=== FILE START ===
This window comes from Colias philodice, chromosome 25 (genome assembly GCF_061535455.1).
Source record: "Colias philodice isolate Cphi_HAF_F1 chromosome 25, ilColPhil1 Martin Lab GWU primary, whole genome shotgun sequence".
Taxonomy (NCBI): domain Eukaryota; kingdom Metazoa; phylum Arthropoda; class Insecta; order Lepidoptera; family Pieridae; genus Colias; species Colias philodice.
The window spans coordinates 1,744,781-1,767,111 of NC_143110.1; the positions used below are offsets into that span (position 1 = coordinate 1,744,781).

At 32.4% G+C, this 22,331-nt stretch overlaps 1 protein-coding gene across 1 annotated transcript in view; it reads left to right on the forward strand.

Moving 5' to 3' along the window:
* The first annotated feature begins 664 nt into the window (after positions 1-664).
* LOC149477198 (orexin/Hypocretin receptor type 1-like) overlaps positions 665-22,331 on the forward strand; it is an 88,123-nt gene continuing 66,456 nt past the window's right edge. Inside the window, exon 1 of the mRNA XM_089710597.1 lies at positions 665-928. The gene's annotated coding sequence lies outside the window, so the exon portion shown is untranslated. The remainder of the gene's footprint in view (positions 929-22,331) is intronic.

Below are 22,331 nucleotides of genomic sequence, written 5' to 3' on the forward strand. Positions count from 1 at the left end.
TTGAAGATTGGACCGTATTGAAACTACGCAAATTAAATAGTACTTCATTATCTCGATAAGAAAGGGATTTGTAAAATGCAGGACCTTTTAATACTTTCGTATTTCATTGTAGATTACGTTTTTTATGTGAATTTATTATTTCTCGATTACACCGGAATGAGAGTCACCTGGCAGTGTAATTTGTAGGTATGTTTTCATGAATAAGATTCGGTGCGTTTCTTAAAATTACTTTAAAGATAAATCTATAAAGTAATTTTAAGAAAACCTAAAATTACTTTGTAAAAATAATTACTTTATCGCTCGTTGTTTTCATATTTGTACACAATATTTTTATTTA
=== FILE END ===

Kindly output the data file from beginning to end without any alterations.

This window comes from Colias philodice, chromosome 25 (genome assembly GCF_061535455.1).
Source record: "Colias philodice isolate Cphi_HAF_F1 chromosome 25, ilColPhil1 Martin Lab GWU primary, whole genome shotgun sequence".
Taxonomy (NCBI): domain Eukaryota; kingdom Metazoa; phylum Arthropoda; class Insecta; order Lepidoptera; family Pieridae; genus Colias; species Colias philodice.
The window spans coordinates 1,744,781-1,767,111 of NC_143110.1; the positions used below are offsets into that span (position 1 = coordinate 1,744,781).

At 32.4% G+C, this 22,331-nt stretch overlaps 1 protein-coding gene across 1 annotated transcript in view; it reads left to right on the forward strand.

Moving 5' to 3' along the window:
* The first annotated feature begins 664 nt into the window (after positions 1-664).
* LOC149477198 (orexin/Hypocretin receptor type 1-like) overlaps positions 665-22,331 on the forward strand; it is an 88,123-nt gene continuing 66,456 nt past the window's right edge. Inside the window, exon 1 of the mRNA XM_089710597.1 lies at positions 665-928. The gene's annotated coding sequence lies outside the window, so the exon portion shown is untranslated. The remainder of the gene's footprint in view (positions 929-22,331) is intronic.

Below are 22,331 nucleotides of genomic sequence, written 5' to 3' on the forward strand. Positions count from 1 at the left end.
TTGAAGATTGGACCGTATTGAAACTACGCAAATTAAATAGTACTTCATTATCTCGATAAGAAAGGGATTTGTAAAATGCAGGACCTTTTAATACTTTCGTATTTCATTGTAGATTACGTTTTTTATGTGAATTTATTATTTCTCGATTACACCGGAATGAGAGTCACCTGGCAGTGTAATTTGTAGGTATGTTTTCATGAATAAGATTCGGTGCGTTTCTTAAAATTACTTTAAAGATAAATCTATAAAGTAATTTTAAGAAAACCTAAAATTACTTTGTAAAAATAATTACTTTATCGCTCGTTGTTTTCATATTTGTACACAATATTTTTATTTA